Locksmith companies doing business in California, even if based outside the state, are also required to be licensed. Furthermore, every alternative company name and branch office needs its own license.
A license number is supposed to be listed in any company advertisement, whether in print or online. But even the state admits that enforcement of licensing regulations is lax.
“There’s a large underground economy in California among locksmiths,” said Kevin Flanagan, spokesman for the state Department of Consumer Affairs.
Except for rare stings, licensing fraud goes on unabated. A quick survey of the locksmiths listed on the Los Angeles Yellowpages.com directory showed that many business names were not licensed.
“There is probably not a level of resources here,” Flanagan said, “that could allow us to regulate all the unlicensed activity.”
Individuals can check on a company or a locksmith’s license at the department’s site, www.dca.ca.gov/bsis/lookup .htm (click on “Locksmith Company”). A license doesn’t guarantee, however, that you’ll get a locksmith with a rosy reputation. For example, Dependable has a California license. So how do you make sure a locksmith on a call to your house or car is not a scammer?
There’s no surefire way, but there are strategies to improve the odds.
If you are a member of the Automobile Club of Southern California, you can get referrals to locksmiths it has checked out. Locksmiths must be licensed and pass business competency background checks to get on the referral roster.
The Auto Club’s referrals are mostly, but not exclusively, for car-lock problems, spokeswoman Carol Thorp said.
The “classic” (formerly basic) membership level comes with the right to four referrals a year for car lockouts, with the club subsidizing as much as $60 an incident. “Premiere” members get four car-lockout referrals plus one referral a year in case of a residential lockout, each with a subsidy of up to $150.
Otherwise, Flanagan had this advice: Be prepared. Don’t wait until you need a locksmith; find one or more beforehand. “Get names and numbers and carry them in your wallet,” he said.
Bronzell suggested you look up local locksmiths at www.findalocksmith.com to see whether they are members of the Associated Locksmiths of America. But that’s not foolproof. The organization, he said, has found scammers on its membership rolls.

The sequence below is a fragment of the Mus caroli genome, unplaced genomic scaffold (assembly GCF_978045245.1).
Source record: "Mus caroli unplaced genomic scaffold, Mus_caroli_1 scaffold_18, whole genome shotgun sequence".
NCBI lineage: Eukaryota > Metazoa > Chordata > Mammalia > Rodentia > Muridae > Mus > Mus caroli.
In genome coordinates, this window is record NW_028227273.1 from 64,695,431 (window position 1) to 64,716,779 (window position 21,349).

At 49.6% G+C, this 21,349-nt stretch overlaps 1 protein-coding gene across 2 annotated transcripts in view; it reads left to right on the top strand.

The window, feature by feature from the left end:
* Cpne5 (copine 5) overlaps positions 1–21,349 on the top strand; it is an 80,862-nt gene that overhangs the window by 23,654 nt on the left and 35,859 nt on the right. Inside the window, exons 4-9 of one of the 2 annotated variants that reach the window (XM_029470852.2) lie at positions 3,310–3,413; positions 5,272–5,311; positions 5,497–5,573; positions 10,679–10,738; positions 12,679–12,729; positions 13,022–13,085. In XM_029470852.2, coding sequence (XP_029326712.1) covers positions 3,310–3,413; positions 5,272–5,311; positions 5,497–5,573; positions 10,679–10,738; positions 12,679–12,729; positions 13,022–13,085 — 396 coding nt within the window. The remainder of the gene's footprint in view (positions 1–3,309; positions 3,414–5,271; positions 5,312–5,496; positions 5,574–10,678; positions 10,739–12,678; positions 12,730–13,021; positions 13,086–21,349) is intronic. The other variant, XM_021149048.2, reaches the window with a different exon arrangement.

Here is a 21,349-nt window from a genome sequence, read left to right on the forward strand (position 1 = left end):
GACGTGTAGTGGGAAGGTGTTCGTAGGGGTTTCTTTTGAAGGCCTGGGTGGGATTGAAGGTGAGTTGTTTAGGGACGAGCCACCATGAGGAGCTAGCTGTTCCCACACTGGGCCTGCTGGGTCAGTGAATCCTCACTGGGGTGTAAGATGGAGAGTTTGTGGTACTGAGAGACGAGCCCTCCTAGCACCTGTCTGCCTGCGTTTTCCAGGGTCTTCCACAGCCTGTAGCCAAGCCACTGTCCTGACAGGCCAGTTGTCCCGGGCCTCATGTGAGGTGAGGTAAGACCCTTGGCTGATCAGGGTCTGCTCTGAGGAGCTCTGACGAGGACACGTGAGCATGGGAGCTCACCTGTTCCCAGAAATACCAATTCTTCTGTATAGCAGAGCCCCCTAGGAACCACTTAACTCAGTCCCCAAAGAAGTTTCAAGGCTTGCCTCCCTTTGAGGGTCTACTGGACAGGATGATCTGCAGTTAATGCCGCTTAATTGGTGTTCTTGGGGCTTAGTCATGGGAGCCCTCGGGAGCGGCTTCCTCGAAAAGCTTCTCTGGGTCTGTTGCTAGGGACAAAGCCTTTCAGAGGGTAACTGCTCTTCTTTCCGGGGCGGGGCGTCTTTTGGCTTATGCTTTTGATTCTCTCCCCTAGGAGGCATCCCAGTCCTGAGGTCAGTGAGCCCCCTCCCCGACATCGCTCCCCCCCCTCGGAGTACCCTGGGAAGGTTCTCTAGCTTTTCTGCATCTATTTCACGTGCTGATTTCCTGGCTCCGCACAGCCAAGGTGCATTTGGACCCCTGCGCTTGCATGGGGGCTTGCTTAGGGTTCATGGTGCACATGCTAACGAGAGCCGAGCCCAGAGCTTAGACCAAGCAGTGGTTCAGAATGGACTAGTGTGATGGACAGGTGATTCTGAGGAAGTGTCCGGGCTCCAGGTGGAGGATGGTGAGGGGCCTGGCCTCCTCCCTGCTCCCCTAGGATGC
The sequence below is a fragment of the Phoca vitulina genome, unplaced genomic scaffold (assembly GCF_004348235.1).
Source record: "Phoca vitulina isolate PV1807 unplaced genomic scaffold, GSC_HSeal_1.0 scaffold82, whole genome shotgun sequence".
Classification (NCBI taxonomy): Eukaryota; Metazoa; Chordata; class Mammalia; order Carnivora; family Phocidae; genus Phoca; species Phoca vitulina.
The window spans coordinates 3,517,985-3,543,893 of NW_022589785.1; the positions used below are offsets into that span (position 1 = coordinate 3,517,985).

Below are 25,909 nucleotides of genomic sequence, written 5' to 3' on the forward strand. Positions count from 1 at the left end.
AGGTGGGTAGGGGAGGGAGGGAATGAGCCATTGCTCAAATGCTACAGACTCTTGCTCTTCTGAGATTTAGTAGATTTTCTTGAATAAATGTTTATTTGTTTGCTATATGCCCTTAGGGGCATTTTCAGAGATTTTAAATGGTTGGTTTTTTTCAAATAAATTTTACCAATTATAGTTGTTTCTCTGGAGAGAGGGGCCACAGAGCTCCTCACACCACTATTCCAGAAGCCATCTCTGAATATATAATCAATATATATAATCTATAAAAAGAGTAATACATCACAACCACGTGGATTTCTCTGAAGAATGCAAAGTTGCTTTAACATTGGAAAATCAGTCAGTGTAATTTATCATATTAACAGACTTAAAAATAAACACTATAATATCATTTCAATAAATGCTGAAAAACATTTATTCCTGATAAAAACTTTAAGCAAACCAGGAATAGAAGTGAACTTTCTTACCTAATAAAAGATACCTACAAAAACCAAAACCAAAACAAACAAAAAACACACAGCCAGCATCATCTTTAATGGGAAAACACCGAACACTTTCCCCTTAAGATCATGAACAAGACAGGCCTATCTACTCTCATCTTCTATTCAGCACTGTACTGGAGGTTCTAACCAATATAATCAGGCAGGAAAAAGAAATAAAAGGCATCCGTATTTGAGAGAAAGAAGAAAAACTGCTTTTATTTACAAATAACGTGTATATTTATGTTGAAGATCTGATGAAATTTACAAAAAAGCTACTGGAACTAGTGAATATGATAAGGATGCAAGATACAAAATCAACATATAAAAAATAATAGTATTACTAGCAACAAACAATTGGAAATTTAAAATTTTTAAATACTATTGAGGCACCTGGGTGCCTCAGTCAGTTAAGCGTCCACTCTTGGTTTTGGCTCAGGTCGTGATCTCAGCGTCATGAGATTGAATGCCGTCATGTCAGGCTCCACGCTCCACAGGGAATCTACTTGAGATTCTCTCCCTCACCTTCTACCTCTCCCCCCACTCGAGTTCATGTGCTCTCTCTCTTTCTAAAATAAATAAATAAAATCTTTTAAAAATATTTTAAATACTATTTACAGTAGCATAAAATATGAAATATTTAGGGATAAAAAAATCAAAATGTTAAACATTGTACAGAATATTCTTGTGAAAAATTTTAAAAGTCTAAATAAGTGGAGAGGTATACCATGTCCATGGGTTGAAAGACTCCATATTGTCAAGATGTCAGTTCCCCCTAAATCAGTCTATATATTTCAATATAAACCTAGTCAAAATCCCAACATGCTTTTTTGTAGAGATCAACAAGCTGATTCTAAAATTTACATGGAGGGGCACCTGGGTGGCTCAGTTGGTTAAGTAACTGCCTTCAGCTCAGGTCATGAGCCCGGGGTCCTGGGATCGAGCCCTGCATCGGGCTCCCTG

Perhaps the best method is to get a good referral. “Check with a friend, a relative,” he said. “Find someone they’ve done business with.”
Bronzell said warnings put out by organizations such as the Council of Better Business Bureaus were helpful in educating the public about unsavory companies and characters in the industry. He just wants to make sure they are not called locksmiths, even when criticizing them.
“These people are phonies,” he said. “They are impersonating real locksmiths.”
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Here are tips for finding legitimate locksmiths.
Get the business name. If a company answers the phone with a generic phrase such as “locksmith service,” ask for the legal name of the business. If it’s not forthcoming, hang up.
Look for the Associated Locksmiths of America logo in advertising. It’s not a guarantee, because some impostors use the logo without joining the trade association. Call (800) 532-2562 to verify membership and still use caution even with members.
The van should identify the locksmith. Most legitimate professionals work out of a vehicle marked with the business name.
Get an estimate before authorizing work. Never sign a blank estimate.
Insist on an itemized invoice.
Ask to see a license. Locksmiths in California are required to carry state licenses on service calls.
Do not allow work to be done if you are uncomfortable with the locksmith.
Source: Associated Locksmiths of America